Direct download: Innovation_Driven_Entrepreneurship_S13_Ep32.mp3
Category:Past Shows -- posted at: 11:26pm PST

Over the years, I noticed that I seem to get a similar set of questions from the participants at my talks, workshops, and innovation boot camps. What this tells me is that there are a set of common questions about innovation that are on everyone's mind.

Here are the 9 common questions on innovation that I get.

How do I define innovation?

Innovation is when an idea becomes real to the point where someone is willing to exchange value to get it. Ideas are easy. Turning them into something that has impact is really hard.

What is a killer innovation?

Some people over the years have criticized and attacked my use of the word "killer". When I started the show back in 2005, the word "killer" was used to describe things like "killer apps" which is translated to -- "best app".

My definition of killer innovations is an innovation that is a significant and highly profitable departure from current offerings or practices that would be difficult to duplicate.

So ... incremental innovation is of no value?

NO. There are multiple types of innovations and incremental is just as important as the others. An incremental innovation is when you build on top of an existing innovation with something new and unique.

Incremental innovations are highly valuable since most organizations depend on these incremental innovations to pay the rent while the next disruptive innovation is being worked on.

Why is innovation so difficult?

Its not just about the idea. There are a lot of pieces that must come together to turn an idea into a game changing -- killer innovation. And most of these things you are not in control of.

What are some of the things you cannot control?

One thing critical to innovation success that you cannot control is timing. You may have the best idea but if the market is not ready, technology is not ready, government regulations are not ready -- you're stuck.

Remember that Steve Jobs and Apple did NOT invent the smart phone. Depending on who you talk to, it was either Nokia and/or Palm. Steve and Apple just got the timing right.

[shareable]The difference between a good and a great idea is rarely the idea. It's the timing.[/shareable]

What are some of the things you CAN control?

Your team. Innovation is a team sport. Who you hire -- who you allow to be on your team -- will be the most important decision you make.

I look for passion and culture fit. I can teach skills. I cannot teach/inject passion. And if you're a jerk, then there is no room on my team for you.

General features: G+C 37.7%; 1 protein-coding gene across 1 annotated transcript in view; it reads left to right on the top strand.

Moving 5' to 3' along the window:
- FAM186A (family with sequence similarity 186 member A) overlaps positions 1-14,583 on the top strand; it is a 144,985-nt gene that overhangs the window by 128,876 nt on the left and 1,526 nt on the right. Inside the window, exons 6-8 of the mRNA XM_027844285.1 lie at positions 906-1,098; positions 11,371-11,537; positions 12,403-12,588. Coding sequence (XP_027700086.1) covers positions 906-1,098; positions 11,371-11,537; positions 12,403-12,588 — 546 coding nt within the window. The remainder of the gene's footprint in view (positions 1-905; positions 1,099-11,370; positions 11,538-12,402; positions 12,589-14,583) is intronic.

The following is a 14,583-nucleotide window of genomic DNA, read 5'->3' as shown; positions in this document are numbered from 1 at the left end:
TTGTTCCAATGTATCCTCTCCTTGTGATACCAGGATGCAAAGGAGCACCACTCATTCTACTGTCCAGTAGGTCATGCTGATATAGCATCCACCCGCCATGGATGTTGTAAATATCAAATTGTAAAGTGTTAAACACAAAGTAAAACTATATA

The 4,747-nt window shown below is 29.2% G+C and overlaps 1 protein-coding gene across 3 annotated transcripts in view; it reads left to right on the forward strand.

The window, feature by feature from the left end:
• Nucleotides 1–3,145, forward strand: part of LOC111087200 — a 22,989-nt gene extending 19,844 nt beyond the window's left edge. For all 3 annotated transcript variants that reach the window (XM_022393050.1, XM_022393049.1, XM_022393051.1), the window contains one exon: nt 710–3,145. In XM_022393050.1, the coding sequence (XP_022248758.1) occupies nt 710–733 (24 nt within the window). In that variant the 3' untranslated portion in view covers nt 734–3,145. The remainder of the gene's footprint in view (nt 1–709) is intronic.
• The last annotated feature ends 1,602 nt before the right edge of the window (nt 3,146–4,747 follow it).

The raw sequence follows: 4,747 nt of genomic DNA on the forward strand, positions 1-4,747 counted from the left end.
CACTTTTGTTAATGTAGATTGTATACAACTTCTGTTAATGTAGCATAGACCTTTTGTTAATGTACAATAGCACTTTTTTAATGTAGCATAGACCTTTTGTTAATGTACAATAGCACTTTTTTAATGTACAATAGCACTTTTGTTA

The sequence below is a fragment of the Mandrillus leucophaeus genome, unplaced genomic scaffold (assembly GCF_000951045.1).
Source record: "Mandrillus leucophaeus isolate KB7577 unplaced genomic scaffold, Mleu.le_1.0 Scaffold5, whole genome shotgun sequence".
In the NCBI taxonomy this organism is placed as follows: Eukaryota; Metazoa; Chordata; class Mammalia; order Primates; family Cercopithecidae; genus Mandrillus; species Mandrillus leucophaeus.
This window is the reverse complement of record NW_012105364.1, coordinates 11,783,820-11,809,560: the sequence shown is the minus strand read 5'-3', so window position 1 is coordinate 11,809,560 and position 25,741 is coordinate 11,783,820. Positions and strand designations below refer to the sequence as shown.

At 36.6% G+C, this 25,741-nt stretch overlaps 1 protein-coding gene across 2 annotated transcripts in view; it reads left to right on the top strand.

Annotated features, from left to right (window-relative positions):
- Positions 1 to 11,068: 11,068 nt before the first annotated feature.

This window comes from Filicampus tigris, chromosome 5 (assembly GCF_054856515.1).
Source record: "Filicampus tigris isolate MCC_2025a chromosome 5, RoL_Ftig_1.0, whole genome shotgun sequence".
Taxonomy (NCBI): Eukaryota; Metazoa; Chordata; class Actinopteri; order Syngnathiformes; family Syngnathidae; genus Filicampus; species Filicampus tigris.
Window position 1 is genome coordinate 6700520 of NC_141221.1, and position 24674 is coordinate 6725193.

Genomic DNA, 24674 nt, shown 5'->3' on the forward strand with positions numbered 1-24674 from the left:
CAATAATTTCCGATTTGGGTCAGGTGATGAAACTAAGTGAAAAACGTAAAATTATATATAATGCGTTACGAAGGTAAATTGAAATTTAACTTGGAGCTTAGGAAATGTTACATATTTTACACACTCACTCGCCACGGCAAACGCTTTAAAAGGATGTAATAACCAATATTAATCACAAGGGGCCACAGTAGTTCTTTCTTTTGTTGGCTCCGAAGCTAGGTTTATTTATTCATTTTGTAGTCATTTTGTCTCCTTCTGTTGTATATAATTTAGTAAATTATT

What is one of the biggest mistakes more organizations make when it comes to innovation?

Creating a culture where "failure" is not allowed. Innovation is all about failure. If you aren't failing, you aren't innovating.

Best in class teams and organizations have a 90% failure rate. If your's is lower, then you are not stretching. You are making the safe bets.

If you're failure rate is above 90%, then take a look at how you are selecting and managing your idea funnel.

How can organizations get over their fear of failure?

By celebrating failure when they occur versus hiding them. In a previous role, I actually put in place a bonus system that would reward failure. You need to send the message that a willingness to take risks and try is just as important as the successes.

WARNING: If an organization has a history of punishing failure such as firing or demoting people whose project didn't succeed, then changing the culture will be incredibly HARD if not impossible.

What is another mistake most organizations make?

Most senior leader lack patience. Innovation is HARD and as a result, its hard to predict when a breakthrough will occur.

No matter how good you think you are at predicting and managing projects, when it comes to innovation -- it takes long than you think. Get used to it.

Bonus question: Who are the best people to be innovators? Who should I hire?

EVERYONE! Everyone is an innovator. It doesn't matter the role, function, education, background or skills. Innovation is a skill that you can learn, practice and become proficient at.

Now -- some will be better at it than others but that is because they work at it. They practice it. They exercise their creative muscle everyday. Do you?

If not, then don't set back and complain because someone else is "more creative" because of some special gift.  Your ability to innovate is in your control.

To exercise your creativity muscle, check out this speech on creative thinking.

[callout]Listen below to this weeks show on the 9 Common Questions on Innovation[/callout]

Direct download: 9_Common_Questions_About_Innovation_S13_Ep31.mp3
Category:Past Shows -- posted at: 3:55am PST